FOR THE FIFTH YEAR, WE ARE PROUD TO PRESENT the INC. 500. Each of the companies that appear on this year's list represents a dramatic tale of risk and reward, enterprise and ingenuity -- too many tales, in fact, to be able to do them all justice between the covers of a single issue. In the pages that follow, we visit a remarkable building-supply company that tops the 1986 list with its 100,000% growth over the past five years. We also explore different strategies for business growth as they have been followed by the six companies that have made the 500 list since its inception.

Beyond the individual tales, however, is the story told by the INC. 500 as a whole. Each year's class of growth leaders has anticipated some of the changes in U.S. business, providing what the statisticians might call a leading economic indicator. 1986 is no exception.

This year, for example, there is a hint that the pace of growth has turned downward for the first time. The Class of '86 has an average five-year sales growth of 1,042% -- nearly double the figure for the original Class of '82, but down from the roaring 1,315% rate of last year's. The dip probably foreshadows some softening in the overall economy. But there is also strong statistical evidence that much more of this year's growth rate is real growth, not growth fed by the inflationary fires of the late 1970s.

Just as important, the INC. 500 has become successively more productive. The companies on this year's list are considerably bigger in terms of sales, but considerably smaller in terms of employment, than companies on earlier lists. As a result, average sales per employee in 1986 are about $126,000, or more than twice the productivity of the Class of '82.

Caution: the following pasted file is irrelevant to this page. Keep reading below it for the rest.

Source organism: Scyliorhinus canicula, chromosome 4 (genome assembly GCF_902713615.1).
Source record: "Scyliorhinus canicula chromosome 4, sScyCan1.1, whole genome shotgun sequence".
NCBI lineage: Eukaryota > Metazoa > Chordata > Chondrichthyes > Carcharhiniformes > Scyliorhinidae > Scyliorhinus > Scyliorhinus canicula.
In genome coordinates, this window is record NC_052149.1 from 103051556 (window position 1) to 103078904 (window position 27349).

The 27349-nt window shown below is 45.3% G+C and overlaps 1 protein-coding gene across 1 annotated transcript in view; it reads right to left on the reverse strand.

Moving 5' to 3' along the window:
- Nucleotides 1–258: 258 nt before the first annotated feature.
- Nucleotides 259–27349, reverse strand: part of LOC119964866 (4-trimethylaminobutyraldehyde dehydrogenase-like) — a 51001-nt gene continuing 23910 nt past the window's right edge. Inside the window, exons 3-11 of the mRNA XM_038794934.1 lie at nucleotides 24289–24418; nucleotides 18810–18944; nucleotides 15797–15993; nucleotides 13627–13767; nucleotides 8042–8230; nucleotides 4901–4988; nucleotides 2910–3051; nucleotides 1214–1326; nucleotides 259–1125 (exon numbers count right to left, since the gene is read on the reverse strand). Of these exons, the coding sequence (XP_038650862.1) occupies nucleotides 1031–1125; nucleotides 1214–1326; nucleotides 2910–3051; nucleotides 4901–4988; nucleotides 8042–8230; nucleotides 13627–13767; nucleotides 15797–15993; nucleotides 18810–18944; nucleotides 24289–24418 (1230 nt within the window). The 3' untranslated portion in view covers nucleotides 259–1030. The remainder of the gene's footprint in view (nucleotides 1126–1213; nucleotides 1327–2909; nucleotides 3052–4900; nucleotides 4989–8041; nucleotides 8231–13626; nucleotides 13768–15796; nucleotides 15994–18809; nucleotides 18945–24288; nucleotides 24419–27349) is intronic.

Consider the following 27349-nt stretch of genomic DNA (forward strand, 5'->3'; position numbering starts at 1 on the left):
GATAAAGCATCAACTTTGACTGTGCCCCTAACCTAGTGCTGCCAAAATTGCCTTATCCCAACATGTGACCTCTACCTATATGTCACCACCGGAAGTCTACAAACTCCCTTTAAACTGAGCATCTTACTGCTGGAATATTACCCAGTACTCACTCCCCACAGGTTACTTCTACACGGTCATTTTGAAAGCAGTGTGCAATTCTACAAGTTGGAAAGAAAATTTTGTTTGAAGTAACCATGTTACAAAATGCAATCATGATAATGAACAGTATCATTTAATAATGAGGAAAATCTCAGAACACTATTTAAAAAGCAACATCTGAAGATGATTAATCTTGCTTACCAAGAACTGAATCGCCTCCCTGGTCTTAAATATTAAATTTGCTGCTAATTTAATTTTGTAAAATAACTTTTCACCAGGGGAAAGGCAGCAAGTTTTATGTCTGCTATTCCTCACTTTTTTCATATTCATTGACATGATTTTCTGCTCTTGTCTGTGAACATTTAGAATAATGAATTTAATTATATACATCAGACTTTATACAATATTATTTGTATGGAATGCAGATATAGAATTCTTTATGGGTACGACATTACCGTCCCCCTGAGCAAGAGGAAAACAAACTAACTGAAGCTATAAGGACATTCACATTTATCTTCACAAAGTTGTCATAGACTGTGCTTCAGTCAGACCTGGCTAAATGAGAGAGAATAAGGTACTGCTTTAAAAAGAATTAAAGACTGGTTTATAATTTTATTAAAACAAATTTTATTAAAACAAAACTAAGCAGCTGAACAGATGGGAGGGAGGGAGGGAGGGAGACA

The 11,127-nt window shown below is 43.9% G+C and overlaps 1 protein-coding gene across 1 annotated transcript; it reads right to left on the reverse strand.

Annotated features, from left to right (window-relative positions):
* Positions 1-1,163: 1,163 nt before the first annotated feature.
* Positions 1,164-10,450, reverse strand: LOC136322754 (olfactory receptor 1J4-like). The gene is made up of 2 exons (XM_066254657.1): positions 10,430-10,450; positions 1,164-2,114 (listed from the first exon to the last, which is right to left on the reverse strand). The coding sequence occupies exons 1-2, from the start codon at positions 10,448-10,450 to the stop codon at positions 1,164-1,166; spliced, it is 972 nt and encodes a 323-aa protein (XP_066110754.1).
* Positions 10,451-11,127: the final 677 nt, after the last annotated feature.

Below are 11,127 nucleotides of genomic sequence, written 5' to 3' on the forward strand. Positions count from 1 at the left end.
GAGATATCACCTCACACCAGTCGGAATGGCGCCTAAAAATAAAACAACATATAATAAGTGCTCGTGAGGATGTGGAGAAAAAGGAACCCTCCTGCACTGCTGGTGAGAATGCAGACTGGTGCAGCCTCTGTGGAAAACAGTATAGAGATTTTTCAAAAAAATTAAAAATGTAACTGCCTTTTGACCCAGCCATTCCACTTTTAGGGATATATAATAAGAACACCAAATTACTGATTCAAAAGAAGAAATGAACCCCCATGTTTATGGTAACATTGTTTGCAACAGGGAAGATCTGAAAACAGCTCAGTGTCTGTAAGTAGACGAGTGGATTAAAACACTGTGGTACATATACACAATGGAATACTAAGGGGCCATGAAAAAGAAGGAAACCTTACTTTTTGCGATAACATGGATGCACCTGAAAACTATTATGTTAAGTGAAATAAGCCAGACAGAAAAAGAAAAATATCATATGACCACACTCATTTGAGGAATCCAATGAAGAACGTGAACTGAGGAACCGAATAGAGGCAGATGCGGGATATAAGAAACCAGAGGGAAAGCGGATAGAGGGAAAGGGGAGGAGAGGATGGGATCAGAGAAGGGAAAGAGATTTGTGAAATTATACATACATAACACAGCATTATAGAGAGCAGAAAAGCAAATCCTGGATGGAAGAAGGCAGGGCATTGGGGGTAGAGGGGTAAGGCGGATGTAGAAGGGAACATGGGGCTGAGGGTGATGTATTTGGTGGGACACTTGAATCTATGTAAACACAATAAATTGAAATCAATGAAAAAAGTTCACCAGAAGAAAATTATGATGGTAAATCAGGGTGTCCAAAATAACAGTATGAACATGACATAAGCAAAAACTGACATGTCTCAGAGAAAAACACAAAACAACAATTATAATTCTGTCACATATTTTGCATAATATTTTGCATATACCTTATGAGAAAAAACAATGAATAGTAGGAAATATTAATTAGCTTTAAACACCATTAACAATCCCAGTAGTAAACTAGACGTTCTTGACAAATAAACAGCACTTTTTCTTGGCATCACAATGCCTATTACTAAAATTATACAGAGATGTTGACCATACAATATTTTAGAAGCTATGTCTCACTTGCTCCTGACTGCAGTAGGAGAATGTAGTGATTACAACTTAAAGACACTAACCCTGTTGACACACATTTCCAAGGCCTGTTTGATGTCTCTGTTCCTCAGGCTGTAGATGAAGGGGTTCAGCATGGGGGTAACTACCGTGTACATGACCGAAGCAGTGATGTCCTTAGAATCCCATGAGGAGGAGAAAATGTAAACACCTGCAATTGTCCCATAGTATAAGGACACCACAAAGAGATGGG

A less dramatic trend is toward smaller profit margins. Although the information we get from private companies is sketchy, it does reveal that 61% of this year's companies operated with aftertax profits of 5% or less. In 1982, when taxes were generally higher, only about 40% of the companies operated on such narrow margins. Although most owners would prefer to see higher profits, many economists would find in the sales, productivity, and profit figures some evidence of a leaner, hungrier, and more competitive economy.

Finally, there are encouraging signs of resilience in America's industrial sector. During the past five years, Rust Belt states, such as Indiana, Michigan, Missouri, Ohio, Pennsylvania, New Jersey, and New York, have held their own or shown modest gains in the geographic distribution of INC. 500 companies. And over the same period, the lists have shown only a 5% shift from manufacturing to the service sector. Is this proof of an industrial renaissance? Hardly. But it does seem to cast a shadow of doubt on recent prophecies of industrial collapse.

The wisdom of those who study it is that the U.S. economy is today the most dynamic and entrepreneurial of any nation in the world. In its five years, the INC. 500 has become a metaphor for that dynamism and spirit of entrepreneurship. To those who made the list this year -- and those who aspire to it in the future -- we salute your risk taking, your resolve, and your resourcefulness.